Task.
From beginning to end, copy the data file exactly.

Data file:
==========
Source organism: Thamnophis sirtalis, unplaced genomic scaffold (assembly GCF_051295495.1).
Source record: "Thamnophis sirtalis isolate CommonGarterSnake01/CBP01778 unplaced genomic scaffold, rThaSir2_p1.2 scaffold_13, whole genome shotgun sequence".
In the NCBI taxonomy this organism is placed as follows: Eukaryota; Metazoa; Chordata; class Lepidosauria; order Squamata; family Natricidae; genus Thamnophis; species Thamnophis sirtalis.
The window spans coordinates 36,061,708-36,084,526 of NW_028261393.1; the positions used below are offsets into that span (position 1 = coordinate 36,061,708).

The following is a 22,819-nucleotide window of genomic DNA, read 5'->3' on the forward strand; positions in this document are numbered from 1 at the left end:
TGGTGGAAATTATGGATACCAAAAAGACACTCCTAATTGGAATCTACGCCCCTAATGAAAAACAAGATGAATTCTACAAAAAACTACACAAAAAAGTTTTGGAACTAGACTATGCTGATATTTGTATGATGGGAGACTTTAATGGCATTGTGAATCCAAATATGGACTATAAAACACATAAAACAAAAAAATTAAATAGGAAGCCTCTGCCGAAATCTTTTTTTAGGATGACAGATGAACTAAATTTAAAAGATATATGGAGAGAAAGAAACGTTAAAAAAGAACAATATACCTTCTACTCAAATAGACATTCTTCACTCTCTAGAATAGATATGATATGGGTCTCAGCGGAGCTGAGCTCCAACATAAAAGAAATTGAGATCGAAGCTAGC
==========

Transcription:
Source organism: Thamnophis sirtalis, unplaced genomic scaffold (assembly GCF_051295495.1).
Source record: "Thamnophis sirtalis isolate CommonGarterSnake01/CBP01778 unplaced genomic scaffold, rThaSir2_p1.2 scaffold_13, whole genome shotgun sequence".
In the NCBI taxonomy this organism is placed as follows: Eukaryota; Metazoa; Chordata; class Lepidosauria; order Squamata; family Natricidae; genus Thamnophis; species Thamnophis sirtalis.
The window spans coordinates 36,061,708-36,084,526 of NW_028261393.1; the positions used below are offsets into that span (position 1 = coordinate 36,061,708).

The following is a 22,819-nucleotide window of genomic DNA, read 5'->3' on the forward strand; positions in this document are numbered from 1 at the left end:
TGGTGGAAATTATGGATACCAAAAAGACACTCCTAATTGGAATCTACGCCCCTAATGAAAAACAAGATGAATTCTACAAAAAACTACACAAAAAAGTTTTGGAACTAGACTATGCTGATATTTGTATGATGGGAGACTTTAATGGCATTGTGAATCCAAATATGGACTATAAAACACATAAAACAAAAAAATTAAATAGGAAGCCTCTGCCGAAATCTTTTTTTAGGATGACAGATGAACTAAATTTAAAAGATATATGGAGAGAAAGAAACGTTAAAAAAGAACAATATACCTTCTACTCAAATAGACATTCTTCACTCTCTAGAATAGATATGATATGGGTCTCAGCGGAGCTGAGCTCCAACATAAAAGAAATTGAGATCGAAGCTAGC